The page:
Just as ports came with dynamic capabilities, channel initialization returns a dynamic capability that the module must claim so that they can pass in a capability to authenticate channel actions like sending packets. The channel capability is passed into the callback on the first parts of the handshake; either OnChanOpenInit on the initializing chain or OnChanOpenTry on the other chain.

Closing channels

Closing a channel occurs in 2 handshake steps as defined in ICS 04.

ChanCloseInit closes a channel on the executing chain if the channel exists, it is not already closed and the connection it exists upon is OPEN. Channels can only be closed by a calling module or in the case of a packet timeout on an ORDERED channel.

ChanCloseConfirm is a response to a counterparty channel executing ChanCloseInit. The channel on the executing chain closes if the channel exists, the channel is not already closed, the connection the channel exists upon is OPEN and the executing chain successfully verifies that the counterparty channel has been closed.

Packets

Modules communicate with each other by sending packets over IBC channels. All IBC packets contain the destination portID and channelID along with the source portID and channelID. This packet structure allows modules to know the sender module of a given packet. IBC packets contain a sequence to optionally enforce ordering.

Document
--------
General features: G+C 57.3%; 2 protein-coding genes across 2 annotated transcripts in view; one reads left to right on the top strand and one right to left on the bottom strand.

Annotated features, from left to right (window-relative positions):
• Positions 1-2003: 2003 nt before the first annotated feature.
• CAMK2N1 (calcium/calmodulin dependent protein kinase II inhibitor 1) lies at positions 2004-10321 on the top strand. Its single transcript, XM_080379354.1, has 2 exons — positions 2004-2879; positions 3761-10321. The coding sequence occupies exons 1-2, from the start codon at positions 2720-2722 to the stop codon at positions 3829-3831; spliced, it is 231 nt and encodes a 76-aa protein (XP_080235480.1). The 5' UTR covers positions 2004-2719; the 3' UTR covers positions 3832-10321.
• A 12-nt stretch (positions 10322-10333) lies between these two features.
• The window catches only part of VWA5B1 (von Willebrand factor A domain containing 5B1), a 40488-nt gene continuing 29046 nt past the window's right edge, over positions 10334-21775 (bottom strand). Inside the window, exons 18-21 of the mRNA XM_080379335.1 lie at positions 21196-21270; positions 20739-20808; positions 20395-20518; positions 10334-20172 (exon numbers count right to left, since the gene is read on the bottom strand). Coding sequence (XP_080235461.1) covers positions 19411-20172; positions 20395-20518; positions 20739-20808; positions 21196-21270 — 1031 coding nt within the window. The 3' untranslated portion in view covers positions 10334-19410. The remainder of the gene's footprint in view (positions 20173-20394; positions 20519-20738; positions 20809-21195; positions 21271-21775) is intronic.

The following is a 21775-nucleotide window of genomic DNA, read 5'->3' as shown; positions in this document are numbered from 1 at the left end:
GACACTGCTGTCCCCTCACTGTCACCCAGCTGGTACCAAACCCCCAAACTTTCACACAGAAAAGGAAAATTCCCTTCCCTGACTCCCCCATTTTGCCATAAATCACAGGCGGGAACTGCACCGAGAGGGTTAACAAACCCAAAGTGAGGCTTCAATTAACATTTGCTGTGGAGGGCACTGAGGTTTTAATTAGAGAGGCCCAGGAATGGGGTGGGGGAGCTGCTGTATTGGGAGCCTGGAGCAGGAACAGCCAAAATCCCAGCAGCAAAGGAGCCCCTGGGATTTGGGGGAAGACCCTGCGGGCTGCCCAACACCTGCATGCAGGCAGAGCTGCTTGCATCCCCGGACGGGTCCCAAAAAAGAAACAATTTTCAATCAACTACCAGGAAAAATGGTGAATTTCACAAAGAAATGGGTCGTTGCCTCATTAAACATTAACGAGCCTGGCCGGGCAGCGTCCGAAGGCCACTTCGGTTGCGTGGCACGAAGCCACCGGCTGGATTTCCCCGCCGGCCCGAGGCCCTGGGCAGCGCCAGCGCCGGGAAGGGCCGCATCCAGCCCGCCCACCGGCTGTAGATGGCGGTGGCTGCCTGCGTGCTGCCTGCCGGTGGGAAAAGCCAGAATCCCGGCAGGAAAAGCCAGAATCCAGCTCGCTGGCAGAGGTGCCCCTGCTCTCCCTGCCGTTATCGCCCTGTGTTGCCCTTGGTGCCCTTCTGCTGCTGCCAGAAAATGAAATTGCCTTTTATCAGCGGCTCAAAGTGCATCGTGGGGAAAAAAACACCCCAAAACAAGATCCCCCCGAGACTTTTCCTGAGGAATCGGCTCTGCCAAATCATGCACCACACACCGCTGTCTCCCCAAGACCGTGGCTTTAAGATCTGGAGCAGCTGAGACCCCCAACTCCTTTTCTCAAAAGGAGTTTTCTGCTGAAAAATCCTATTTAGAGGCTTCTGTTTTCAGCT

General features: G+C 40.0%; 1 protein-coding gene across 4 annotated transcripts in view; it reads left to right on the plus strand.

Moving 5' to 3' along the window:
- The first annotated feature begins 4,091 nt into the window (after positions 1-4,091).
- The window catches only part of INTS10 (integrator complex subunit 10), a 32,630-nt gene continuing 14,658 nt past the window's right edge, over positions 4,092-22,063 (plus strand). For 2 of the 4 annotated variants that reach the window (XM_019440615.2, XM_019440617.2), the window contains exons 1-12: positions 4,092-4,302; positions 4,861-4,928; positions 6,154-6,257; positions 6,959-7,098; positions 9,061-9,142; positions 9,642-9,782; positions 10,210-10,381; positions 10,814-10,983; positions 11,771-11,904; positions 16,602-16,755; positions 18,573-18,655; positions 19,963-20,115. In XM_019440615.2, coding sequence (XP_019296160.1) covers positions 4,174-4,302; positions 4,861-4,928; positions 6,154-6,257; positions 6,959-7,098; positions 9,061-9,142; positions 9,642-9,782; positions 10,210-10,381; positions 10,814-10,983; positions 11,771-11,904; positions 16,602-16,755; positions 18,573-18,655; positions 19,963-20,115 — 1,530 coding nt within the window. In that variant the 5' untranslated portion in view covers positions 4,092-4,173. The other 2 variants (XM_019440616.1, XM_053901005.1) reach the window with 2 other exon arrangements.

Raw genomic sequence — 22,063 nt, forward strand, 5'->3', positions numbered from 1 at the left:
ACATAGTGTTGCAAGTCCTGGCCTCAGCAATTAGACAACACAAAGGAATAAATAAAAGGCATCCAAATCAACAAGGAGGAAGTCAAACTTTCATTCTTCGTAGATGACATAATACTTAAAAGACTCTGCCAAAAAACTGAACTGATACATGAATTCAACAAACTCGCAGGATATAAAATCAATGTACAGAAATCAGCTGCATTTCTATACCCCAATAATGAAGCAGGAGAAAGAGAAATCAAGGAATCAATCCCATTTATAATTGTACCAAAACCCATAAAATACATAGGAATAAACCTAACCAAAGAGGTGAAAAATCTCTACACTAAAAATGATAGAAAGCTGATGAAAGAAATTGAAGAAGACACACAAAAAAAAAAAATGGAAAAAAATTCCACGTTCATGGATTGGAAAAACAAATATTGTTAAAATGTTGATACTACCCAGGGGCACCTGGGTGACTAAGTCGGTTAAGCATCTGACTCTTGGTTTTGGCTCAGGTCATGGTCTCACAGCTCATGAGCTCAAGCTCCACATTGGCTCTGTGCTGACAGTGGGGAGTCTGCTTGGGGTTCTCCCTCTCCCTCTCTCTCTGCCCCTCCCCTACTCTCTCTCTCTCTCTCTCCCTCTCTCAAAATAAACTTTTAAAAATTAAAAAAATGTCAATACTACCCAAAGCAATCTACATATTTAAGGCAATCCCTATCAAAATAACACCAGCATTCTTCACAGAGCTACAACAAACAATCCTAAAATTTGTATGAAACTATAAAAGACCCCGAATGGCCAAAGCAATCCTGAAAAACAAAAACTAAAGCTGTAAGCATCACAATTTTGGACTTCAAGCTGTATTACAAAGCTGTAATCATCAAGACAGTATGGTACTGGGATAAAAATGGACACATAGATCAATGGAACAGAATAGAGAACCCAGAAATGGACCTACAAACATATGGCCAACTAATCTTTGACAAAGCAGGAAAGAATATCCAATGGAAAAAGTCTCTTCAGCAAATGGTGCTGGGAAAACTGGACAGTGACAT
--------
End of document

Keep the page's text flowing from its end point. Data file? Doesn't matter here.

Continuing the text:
IBC packets also contain a TimeoutHeight and a TimeoutTimestamp that determine the deadline before the receiving module must process a packet.

Modules send custom application data to each other inside the Data []byte field of the IBC packet. Thus, packet data is opaque to IBC handlers. It is incumbent on a sender module to encode their application-specific packet information into the Data field of packets. The receiver module must decode that Data back to the original application data.

Receipts and Timeouts

Since IBC works over a distributed network and relies on potentially faulty relayers to relay messages between ledgers, IBC must handle the case where a packet does not get sent to its destination in a timely manner or at all. Packets must specify a non-zero value for timeout height (TimeoutHeight) or timeout timestamp (TimeoutTimestamp ) after which a packet can no longer be successfully received on the destination chain.

  • The timeoutHeight indicates a consensus height on the destination chain after which the packet is no longer be processed, and instead counts as having timed-out.
  • The timeoutTimestamp indicates a timestamp on the destination chain after which the packet is no longer be processed, and instead counts as having timed-out.

If the timeout passes without the packet being successfully received, the packet can no longer be received on the destination chain. The sending module can timeout the packet and take appropriate actions.